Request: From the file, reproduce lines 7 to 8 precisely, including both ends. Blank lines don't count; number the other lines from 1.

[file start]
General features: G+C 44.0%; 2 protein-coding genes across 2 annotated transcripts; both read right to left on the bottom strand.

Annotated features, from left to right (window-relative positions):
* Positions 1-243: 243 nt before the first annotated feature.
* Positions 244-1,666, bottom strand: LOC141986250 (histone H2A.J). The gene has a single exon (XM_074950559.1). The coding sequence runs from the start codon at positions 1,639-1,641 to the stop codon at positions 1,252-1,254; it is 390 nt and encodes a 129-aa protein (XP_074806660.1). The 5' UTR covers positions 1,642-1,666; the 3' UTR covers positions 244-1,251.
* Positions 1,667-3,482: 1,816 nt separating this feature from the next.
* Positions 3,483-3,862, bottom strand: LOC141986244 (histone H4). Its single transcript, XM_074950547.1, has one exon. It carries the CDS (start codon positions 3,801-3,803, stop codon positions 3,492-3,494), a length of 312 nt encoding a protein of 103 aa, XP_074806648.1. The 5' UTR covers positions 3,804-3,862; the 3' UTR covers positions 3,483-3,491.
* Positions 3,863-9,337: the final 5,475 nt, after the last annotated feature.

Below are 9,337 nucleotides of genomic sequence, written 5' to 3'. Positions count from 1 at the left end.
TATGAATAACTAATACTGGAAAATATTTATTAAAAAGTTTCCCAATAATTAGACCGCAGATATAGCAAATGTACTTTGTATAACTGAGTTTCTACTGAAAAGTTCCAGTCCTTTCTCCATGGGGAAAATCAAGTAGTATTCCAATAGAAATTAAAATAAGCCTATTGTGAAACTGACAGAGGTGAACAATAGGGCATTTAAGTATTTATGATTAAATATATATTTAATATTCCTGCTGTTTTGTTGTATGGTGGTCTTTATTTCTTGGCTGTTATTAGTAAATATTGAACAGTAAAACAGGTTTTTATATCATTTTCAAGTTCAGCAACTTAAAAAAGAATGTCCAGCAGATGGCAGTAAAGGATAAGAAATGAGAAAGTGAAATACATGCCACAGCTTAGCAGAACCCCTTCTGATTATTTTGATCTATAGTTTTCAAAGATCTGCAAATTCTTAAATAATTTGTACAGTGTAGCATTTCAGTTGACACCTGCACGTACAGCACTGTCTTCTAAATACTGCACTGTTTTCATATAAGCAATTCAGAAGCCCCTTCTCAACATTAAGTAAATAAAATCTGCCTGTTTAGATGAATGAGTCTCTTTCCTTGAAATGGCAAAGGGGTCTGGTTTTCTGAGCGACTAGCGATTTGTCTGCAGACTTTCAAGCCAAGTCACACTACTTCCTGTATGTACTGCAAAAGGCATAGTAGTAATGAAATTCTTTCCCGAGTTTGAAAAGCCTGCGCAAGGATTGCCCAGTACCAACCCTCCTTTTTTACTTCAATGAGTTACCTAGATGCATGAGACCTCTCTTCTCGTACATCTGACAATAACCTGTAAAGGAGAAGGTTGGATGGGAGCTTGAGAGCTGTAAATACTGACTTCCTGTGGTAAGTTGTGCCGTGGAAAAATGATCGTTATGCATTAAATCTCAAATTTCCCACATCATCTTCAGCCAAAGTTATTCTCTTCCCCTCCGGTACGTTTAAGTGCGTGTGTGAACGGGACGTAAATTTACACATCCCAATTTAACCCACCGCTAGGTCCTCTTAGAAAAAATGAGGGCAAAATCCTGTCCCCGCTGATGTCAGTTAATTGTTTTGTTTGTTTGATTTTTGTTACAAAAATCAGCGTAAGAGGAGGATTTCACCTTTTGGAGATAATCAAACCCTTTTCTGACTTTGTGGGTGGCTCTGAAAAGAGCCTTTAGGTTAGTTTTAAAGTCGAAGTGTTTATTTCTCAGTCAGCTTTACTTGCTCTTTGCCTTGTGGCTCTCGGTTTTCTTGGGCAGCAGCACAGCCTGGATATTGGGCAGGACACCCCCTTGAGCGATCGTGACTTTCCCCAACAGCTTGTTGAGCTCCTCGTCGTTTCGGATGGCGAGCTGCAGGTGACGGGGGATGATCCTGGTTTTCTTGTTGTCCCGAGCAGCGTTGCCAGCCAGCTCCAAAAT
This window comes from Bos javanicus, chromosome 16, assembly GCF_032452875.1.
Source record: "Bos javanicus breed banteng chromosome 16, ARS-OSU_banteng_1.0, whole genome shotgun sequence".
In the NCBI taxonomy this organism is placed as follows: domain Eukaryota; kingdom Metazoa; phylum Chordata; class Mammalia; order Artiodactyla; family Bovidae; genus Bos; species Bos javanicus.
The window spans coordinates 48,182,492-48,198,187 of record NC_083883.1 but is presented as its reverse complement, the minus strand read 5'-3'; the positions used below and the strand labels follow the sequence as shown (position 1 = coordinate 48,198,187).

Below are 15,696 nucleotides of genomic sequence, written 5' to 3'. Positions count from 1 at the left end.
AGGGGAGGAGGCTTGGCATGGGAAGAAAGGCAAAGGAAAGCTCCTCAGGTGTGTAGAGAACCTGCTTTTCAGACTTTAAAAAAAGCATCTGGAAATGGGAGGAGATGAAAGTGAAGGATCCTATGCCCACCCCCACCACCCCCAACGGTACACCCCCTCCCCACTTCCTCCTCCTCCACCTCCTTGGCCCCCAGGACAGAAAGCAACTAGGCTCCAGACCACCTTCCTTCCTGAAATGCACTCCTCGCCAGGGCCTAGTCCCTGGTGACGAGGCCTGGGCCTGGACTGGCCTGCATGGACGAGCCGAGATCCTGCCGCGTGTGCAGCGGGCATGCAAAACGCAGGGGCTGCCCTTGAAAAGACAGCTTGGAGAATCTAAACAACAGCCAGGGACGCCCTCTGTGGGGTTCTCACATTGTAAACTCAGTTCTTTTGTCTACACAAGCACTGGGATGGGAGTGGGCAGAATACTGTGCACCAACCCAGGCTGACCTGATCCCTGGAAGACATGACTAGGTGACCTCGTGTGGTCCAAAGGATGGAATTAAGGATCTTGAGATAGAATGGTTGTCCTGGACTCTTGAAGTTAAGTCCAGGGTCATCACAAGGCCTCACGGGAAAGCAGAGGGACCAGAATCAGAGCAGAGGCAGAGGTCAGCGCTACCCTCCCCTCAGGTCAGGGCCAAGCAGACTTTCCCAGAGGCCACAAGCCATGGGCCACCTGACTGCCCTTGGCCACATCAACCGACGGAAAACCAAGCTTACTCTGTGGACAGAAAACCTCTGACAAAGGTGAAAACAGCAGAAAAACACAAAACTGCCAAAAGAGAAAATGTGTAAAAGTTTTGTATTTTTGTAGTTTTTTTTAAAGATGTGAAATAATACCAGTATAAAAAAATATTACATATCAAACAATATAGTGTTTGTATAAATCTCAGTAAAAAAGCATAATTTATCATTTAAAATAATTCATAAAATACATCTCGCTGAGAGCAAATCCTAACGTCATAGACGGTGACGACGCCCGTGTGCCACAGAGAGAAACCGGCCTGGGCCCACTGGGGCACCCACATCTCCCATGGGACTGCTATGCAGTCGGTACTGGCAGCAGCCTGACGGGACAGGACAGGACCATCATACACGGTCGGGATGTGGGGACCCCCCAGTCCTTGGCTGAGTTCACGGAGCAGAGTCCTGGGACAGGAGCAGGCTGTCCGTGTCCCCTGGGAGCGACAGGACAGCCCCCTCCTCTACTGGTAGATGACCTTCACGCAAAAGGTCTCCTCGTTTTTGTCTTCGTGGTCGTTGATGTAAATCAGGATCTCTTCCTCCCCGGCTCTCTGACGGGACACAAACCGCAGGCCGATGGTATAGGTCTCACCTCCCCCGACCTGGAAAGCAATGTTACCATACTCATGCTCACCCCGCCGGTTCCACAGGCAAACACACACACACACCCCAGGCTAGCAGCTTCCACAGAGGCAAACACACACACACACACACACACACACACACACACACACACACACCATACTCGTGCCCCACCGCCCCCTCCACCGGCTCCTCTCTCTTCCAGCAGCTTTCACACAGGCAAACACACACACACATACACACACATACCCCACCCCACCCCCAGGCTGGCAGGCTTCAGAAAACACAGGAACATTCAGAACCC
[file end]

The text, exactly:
* Positions 3,863-9,337: the final 5,475 nt, after the last annotated feature.

Below are 9,337 nucleotides of genomic sequence, written 5' to 3'. Positions count from 1 at the left end.